Thursday, 27 April 2017

Talk Time Artistry at Thomas Crane Public Library

Written with assistance from Linda Zhou

For the past seven years, the Thomas Crane Public Library in Quincy, Massachusetts has hosted English Talk Time for English Language Learners. Program participants, 150 students as well as part-time library staff and a crew of dedicated volunteers, sometimes frequent the library’s art gallery space, using the current exhibition as a starting point of discussion.

This winter, Talk Time took the role of art in English language development to a new level. Talk Time volunteer Linda Zhou explained that while art was a source of personal fulfillment for many of the students, none had yet imagined the source of empowerment it would soon become, working together as a group. Talk Time applied to host its first show in the gallery, and once it was accepted, Linda and the students designed the winter term’s curriculum around an art exhibition that featured Talk Time students as artists, curators, gallerists, and event planners.


Fabled City (2008) Silk Batik Fiber Art by Anna Movila. Photo by Linda Zhou.


Elephant Herd (2013) Acrylic on Canvas Triptych Painting by Anna Movila. Photo by Linda Zhou.

That means that students develop literacy skills around everything from the “vocabulary of art, project management, ballots [for a juried portion of the art show], marketing and PR, cataloging, and even bio blurbs about the artists,” Linda says. Students with an artistic background either created new work or reproductions, or brought pieces from their collections, while the other students learned how to interview their artist classmates, craft artist statements, write labels, and press releases. The show featured works by five student artists.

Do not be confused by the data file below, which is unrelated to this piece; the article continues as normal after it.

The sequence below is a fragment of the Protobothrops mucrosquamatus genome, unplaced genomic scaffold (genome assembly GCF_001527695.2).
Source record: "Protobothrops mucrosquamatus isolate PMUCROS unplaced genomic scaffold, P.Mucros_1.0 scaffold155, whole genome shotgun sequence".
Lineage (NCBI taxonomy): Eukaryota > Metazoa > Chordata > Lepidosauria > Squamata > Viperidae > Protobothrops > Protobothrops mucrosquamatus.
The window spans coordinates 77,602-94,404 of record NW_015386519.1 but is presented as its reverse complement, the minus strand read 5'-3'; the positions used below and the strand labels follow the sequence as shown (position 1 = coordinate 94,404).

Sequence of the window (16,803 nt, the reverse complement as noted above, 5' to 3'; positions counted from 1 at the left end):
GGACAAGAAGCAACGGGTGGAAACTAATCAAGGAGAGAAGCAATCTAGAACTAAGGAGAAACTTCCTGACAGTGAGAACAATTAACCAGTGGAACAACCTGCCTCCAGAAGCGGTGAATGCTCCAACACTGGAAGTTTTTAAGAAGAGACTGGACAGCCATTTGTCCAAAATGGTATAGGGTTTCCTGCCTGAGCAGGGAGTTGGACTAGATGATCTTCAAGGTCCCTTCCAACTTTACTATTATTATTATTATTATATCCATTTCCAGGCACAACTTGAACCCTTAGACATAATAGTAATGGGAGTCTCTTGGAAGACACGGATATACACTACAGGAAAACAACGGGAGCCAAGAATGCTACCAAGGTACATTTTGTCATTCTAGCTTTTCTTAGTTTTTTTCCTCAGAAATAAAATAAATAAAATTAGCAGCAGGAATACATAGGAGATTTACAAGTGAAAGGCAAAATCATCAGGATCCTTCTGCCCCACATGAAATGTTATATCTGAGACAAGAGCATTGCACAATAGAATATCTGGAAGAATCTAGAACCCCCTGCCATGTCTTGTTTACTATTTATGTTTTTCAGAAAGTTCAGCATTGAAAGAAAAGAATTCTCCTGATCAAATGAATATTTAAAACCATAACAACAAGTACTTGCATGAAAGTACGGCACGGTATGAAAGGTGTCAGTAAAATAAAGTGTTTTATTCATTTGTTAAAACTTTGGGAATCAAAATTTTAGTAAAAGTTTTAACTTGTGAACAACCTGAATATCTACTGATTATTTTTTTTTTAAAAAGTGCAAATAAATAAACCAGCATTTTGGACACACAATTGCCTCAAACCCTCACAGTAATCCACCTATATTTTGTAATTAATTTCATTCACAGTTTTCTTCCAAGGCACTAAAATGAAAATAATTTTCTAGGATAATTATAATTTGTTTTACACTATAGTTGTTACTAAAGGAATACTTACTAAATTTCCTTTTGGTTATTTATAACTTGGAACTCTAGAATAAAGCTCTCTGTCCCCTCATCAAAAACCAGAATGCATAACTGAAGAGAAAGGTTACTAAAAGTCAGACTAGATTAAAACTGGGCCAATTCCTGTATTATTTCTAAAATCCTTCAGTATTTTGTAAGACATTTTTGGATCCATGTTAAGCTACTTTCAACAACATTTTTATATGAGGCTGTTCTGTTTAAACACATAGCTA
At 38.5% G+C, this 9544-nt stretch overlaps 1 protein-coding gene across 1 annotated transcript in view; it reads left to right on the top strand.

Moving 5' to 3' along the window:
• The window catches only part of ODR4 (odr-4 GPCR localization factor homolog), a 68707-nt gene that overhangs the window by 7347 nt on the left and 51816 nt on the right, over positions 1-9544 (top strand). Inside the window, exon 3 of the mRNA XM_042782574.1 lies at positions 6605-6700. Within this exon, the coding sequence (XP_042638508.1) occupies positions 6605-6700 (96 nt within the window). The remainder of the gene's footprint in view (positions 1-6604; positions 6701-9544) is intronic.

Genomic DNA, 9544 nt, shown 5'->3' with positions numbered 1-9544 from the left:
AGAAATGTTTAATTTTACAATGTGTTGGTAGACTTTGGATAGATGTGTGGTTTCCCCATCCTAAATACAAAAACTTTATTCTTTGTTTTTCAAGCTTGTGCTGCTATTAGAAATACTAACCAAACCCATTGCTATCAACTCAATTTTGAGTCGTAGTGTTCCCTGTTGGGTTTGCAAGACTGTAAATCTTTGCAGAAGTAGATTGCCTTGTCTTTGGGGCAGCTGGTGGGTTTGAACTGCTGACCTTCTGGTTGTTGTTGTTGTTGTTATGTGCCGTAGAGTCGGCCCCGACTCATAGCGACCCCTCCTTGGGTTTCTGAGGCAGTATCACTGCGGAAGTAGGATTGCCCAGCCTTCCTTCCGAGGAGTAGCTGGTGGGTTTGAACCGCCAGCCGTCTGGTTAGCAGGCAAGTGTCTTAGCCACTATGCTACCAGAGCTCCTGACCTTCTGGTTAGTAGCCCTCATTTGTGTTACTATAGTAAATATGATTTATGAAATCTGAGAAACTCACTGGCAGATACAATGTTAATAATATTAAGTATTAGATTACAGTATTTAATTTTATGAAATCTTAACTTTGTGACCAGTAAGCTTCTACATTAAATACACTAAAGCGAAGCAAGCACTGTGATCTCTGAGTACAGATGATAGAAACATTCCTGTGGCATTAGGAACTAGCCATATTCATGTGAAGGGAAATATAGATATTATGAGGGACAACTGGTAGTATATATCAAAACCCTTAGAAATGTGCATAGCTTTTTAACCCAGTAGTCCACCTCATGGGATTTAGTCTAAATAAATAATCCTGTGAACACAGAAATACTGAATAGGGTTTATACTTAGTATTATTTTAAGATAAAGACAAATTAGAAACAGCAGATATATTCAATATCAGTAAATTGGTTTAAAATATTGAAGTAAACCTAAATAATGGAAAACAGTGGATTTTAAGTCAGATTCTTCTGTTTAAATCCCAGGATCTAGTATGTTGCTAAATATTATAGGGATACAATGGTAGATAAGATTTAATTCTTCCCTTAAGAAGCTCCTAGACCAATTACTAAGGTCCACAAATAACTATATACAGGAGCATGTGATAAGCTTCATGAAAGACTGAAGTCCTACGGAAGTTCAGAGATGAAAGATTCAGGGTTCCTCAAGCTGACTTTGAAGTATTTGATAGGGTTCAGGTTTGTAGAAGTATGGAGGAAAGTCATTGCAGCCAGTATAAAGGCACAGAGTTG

The response from the library and the wider Quincy community, which boasts a vibrant immigrant population, was “extremely supportive. We’ll do more innovative events in the future,” Linda says enthusiastically. She hopes to not only book space in the art gallery for another show, but to create a whole campaign around the idea of Talk Time Artistry. The show was an opportunity for all the students to feel like they “matter” and that “people will listen.”

To learn more about Talk Time Artistry at Thomas Crane Public Library, and to see more images of the exhibition, check out these resources:

from Library as Incubator Project

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